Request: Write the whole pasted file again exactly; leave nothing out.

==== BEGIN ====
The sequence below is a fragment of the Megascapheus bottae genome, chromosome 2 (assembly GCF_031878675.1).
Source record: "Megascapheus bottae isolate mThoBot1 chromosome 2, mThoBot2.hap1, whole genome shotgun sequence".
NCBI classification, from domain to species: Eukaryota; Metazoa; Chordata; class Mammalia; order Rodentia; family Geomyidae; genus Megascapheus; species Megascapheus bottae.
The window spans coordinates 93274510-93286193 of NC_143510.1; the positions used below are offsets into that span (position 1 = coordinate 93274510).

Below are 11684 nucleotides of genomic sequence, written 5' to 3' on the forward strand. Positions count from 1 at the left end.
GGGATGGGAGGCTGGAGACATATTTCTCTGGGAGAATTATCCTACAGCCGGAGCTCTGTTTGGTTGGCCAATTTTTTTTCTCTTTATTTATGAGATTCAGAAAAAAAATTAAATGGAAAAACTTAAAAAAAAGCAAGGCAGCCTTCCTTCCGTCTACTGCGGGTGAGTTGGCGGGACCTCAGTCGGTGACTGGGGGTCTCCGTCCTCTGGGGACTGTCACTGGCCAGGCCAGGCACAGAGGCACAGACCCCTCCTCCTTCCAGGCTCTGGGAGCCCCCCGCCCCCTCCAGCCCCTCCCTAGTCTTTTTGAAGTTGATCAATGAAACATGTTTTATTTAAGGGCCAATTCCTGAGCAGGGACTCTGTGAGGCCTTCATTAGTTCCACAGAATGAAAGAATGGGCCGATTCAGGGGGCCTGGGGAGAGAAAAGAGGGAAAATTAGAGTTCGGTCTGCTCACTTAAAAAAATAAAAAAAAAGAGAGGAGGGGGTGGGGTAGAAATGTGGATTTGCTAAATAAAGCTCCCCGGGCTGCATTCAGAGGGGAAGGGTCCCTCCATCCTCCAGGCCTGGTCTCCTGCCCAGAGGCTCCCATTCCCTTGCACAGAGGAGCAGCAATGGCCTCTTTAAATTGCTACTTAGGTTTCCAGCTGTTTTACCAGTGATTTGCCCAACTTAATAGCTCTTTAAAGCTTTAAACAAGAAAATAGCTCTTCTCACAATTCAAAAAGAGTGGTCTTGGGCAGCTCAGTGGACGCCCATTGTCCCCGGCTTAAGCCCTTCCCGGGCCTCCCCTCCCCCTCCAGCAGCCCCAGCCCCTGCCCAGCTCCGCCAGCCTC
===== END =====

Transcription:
The sequence below is a fragment of the Megascapheus bottae genome, chromosome 2 (assembly GCF_031878675.1).
Source record: "Megascapheus bottae isolate mThoBot1 chromosome 2, mThoBot2.hap1, whole genome shotgun sequence".
NCBI classification, from domain to species: Eukaryota; Metazoa; Chordata; class Mammalia; order Rodentia; family Geomyidae; genus Megascapheus; species Megascapheus bottae.
The window spans coordinates 93274510-93286193 of NC_143510.1; the positions used below are offsets into that span (position 1 = coordinate 93274510).

Below are 11684 nucleotides of genomic sequence, written 5' to 3' on the forward strand. Positions count from 1 at the left end.
GGGATGGGAGGCTGGAGACATATTTCTCTGGGAGAATTATCCTACAGCCGGAGCTCTGTTTGGTTGGCCAATTTTTTTTCTCTTTATTTATGAGATTCAGAAAAAAAATTAAATGGAAAAACTTAAAAAAAAGCAAGGCAGCCTTCCTTCCGTCTACTGCGGGTGAGTTGGCGGGACCTCAGTCGGTGACTGGGGGTCTCCGTCCTCTGGGGACTGTCACTGGCCAGGCCAGGCACAGAGGCACAGACCCCTCCTCCTTCCAGGCTCTGGGAGCCCCCCGCCCCCTCCAGCCCCTCCCTAGTCTTTTTGAAGTTGATCAATGAAACATGTTTTATTTAAGGGCCAATTCCTGAGCAGGGACTCTGTGAGGCCTTCATTAGTTCCACAGAATGAAAGAATGGGCCGATTCAGGGGGCCTGGGGAGAGAAAAGAGGGAAAATTAGAGTTCGGTCTGCTCACTTAAAAAAATAAAAAAAAAGAGAGGAGGGGGTGGGGTAGAAATGTGGATTTGCTAAATAAAGCTCCCCGGGCTGCATTCAGAGGGGAAGGGTCCCTCCATCCTCCAGGCCTGGTCTCCTGCCCAGAGGCTCCCATTCCCTTGCACAGAGGAGCAGCAATGGCCTCTTTAAATTGCTACTTAGGTTTCCAGCTGTTTTACCAGTGATTTGCCCAACTTAATAGCTCTTTAAAGCTTTAAACAAGAAAATAGCTCTTCTCACAATTCAAAAAGAGTGGTCTTGGGCAGCTCAGTGGACGCCCATTGTCCCCGGCTTAAGCCCTTCCCGGGCCTCCCCTCCCCCTCCAGCAGCCCCAGCCCCTGCCCAGCTCCGCCAGCCTC